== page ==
City of Hoboken Unveils New Hoboken Budget Proposal — Here’s the Info

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As the pandemic moves into its second year, financial repercussions continue to be felt across the Mile Square and throughout the country. Over the past year, the virus and ensuing restrictions have cost the city $6.4 million in revenue pulled from a variety of sectors — from the hospitality industry to local government. But on Wednesday, despite the significant losses sustained, Mayor Bhalla introduced a new $118.2 million municipal budget for Hoboken. Here’s more about what the budget proposal entails — plus council members’ thoughts, below.

hoboken budget proposal 2021

Budget Specifics

According to an official press release, Bhalla’s administration plans to use funds procured through the American Rescue plan to supplement the budget and implement system improvements throughout the city. COVID-19 continues to be a concern, so $7 million from this plan will be utilized to address upcoming costs and continued financial strain caused by the pandemic. A portion of the stimulus funding will be put towards expanding mobility options, coronavirus testing infrastructure, and vaccine distribution. Applications for grant funding will also open for Hoboken business owners and non-profit organizers {more information is set to be released by June 15}. Likewise, rental relief is to become available. 

The budget also focuses on several general capital improvement projects unrelated to the pandemic. These adjustments will include: 

  • Park improvement projects
  • Open space acquisitions 
  • Upgrading environmental services equipment 
  • Repaving approximately 75 blocks of road 
  • Introducing safety measures, curb extensions, crosswalks, and bike lanes 
  • Construction on the Northwest Resiliency Park 
  • Upgrading technology to prevent water main leaks 
  • Repairs on the B, D, G, and Midtown Municipal Garages

Council Response 

City Council Representatives seem generally pleased with the proposed budget, repeatedly citing the lack of a municipal tax increase as a triumph. During budget discussions last year, there was a concern that costs cut for 2020 would be rolled immediately into 2021. 

Phil Cohen, 5th Ward Councilperson, serves on the Revenue and Finance Committee. Cohen noted that the unexpected and unprecedented nature of the crisis led to a 2020 budget introduction {including a “modest tax increase”}  that was not approved and finalized until the end of the third quarter. Today, the Councilman is pleased that the Bhalla administration’s budget will feature a slight reduction in this year’s tax rate while also accounting for the continued influence of covid-19. He said, “I applaud Mayor Bhalla, Business Director Freeman, and Mayor Bhalla’s administration for producing a balanced budget and cutting spending where appropriate in order to ensure that taxpayers have real relief at a time they most need it.” 

Read More: Potential Expansion of Southwest Resiliency Park in Hoboken Announced

Chair of the Finance Subcommittee, Councilperson-at-Large Emily Jabbour told Hoboken Girl via email, “I’m very proud to work with the Mayor as we review the budget that was initially presented by Business Administrator Jason Freeman at yesterday’s Council meeting, which has a zero percent tax increase. After the difficulty of the last year and [the] negative impacts of covid-19, I think this proposal brings the right balance of community investments while maintaining responsible spending levels to bring relief to our residents. I look forward to working with my colleagues to finalize a budget that is most fair to the taxpayers.”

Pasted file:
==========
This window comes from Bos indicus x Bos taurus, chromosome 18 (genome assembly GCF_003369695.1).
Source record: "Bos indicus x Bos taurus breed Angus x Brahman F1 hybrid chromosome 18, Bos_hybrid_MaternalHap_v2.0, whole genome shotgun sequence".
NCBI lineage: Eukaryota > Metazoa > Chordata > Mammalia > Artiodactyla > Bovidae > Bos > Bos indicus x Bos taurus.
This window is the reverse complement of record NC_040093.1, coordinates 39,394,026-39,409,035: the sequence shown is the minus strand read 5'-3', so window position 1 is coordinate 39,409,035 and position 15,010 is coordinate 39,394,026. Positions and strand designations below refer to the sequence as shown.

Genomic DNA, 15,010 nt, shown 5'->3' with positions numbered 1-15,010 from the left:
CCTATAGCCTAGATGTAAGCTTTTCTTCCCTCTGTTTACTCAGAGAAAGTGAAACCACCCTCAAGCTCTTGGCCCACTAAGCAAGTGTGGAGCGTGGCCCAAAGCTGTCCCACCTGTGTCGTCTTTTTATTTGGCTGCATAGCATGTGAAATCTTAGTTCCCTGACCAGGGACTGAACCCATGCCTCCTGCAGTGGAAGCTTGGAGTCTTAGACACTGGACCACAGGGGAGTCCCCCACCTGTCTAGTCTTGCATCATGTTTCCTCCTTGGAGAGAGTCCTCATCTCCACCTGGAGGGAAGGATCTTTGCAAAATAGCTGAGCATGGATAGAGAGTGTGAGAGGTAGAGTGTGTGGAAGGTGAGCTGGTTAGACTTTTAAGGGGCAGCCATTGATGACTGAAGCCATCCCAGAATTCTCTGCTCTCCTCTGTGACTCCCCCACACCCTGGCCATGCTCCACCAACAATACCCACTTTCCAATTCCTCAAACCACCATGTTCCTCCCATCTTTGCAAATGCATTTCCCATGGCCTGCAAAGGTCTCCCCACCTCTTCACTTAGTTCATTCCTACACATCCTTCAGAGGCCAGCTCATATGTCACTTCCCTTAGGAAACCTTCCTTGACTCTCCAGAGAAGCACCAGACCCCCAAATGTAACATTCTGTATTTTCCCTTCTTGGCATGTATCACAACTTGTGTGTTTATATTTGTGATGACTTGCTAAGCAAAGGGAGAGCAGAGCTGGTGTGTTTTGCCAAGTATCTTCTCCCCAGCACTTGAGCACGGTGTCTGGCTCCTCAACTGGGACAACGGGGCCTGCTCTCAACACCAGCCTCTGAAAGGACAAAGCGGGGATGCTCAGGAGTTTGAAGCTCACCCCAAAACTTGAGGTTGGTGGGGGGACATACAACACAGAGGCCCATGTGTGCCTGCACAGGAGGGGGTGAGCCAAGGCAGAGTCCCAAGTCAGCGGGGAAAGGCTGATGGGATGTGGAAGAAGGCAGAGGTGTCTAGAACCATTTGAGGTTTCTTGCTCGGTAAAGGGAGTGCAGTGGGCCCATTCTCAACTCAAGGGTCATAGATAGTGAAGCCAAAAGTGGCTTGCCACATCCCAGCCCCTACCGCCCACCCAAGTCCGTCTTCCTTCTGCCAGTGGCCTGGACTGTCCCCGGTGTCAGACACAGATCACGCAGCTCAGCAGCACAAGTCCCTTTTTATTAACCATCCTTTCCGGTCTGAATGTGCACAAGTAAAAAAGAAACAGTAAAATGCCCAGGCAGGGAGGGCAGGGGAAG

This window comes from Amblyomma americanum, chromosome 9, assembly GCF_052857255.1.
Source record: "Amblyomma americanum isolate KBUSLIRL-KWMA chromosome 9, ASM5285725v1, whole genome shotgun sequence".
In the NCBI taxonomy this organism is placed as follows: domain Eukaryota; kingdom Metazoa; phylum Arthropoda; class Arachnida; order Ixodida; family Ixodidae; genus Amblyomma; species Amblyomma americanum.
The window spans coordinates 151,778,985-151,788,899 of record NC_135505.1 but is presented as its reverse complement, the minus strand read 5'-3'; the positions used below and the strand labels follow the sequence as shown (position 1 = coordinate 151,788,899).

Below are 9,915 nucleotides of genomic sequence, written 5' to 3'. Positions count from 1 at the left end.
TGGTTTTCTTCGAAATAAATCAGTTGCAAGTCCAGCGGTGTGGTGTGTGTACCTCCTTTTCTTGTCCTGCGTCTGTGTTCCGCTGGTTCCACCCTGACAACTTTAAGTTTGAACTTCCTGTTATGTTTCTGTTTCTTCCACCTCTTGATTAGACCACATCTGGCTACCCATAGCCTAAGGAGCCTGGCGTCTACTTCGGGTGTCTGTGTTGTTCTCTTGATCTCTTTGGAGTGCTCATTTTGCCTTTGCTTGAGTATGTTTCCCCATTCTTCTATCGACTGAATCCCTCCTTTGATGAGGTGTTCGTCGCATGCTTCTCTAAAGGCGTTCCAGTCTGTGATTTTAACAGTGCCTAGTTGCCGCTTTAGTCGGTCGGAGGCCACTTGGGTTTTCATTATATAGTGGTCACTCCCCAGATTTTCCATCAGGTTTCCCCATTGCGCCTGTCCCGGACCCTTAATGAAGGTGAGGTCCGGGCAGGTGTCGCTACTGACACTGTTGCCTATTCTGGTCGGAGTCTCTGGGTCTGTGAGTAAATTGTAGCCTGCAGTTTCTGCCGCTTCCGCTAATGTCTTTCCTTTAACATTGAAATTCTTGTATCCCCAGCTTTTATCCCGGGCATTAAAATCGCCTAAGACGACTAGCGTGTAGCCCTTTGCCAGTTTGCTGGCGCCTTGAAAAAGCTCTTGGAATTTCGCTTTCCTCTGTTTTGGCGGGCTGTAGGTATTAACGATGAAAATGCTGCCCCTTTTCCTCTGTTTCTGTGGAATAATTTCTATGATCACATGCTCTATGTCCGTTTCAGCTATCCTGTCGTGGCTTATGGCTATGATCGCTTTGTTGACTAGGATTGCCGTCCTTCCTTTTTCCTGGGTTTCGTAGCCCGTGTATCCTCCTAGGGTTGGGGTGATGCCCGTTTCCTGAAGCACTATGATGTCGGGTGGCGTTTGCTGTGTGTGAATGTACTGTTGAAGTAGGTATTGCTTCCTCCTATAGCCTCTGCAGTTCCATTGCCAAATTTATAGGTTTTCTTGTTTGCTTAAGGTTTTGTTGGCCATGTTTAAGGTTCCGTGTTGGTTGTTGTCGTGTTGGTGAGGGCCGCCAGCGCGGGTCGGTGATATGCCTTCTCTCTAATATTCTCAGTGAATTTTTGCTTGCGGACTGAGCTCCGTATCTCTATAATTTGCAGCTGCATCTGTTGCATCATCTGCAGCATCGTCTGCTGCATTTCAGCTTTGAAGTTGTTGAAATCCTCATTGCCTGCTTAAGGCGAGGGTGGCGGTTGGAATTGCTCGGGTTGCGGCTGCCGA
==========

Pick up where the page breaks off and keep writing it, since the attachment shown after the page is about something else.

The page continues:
Similarly, 3rd Ward Councilperson Michael Russo wrote, “I’m proud of the work we’ve done collectively on the Council Finance Subcommittee with the finance department and administration to provide absolutely no tax increase for our residents despite the major challenges caused by COVID-19. Our stimulus funds have helped but we have also tightened our belts to reign in spending despite rising fixed costs and I’m proud to support this balanced budget proposal submitted by the mayor and his administration.” 

Councilperson-at-Large James Doyle also contributed via email, saying, “I am pleased and relieved that, notwithstanding the continuing significant impacts of the pandemic, we have a budget with no tax increase.  Many revenue streams are down, and the city has stepped up to provide unprecedented services to residents that all come with a cost. The naysayers who critique the proposed budget by saying that without various forms of financial aid there would be [a] gloom and doom scenario ignore the reality of the ravages caused by the pandemic and that the financial aid is doing precisely what it is designed to do — ameliorate the pandemic’s impact.” 

See More: New Project ‘The Boundary’ in Downtown Hoboken Unveils Plan for Retail Space + More

Tiffanie Fisher, 2nd Ward Councilperson, stated via email, “After Mayor Bhalla delivered the highest tax rate increase in a decade, having $7 million in tax relief from the American Recoveries Act revenues is welcome. But we need to better understand what the mayor is calling “rightsizing” costs with increases in the 5% range as it looks more like he is using these emergency funds to continue his spending spree as opposed to delivering real savings to Hoboken taxpayers.”

All council members were reached out to, but these were the only comments from those who responded. Additional councilmember comments on the budget will be provided as they are received. The next regular City Council Meeting is set to take place on Wednesday, April 21. 

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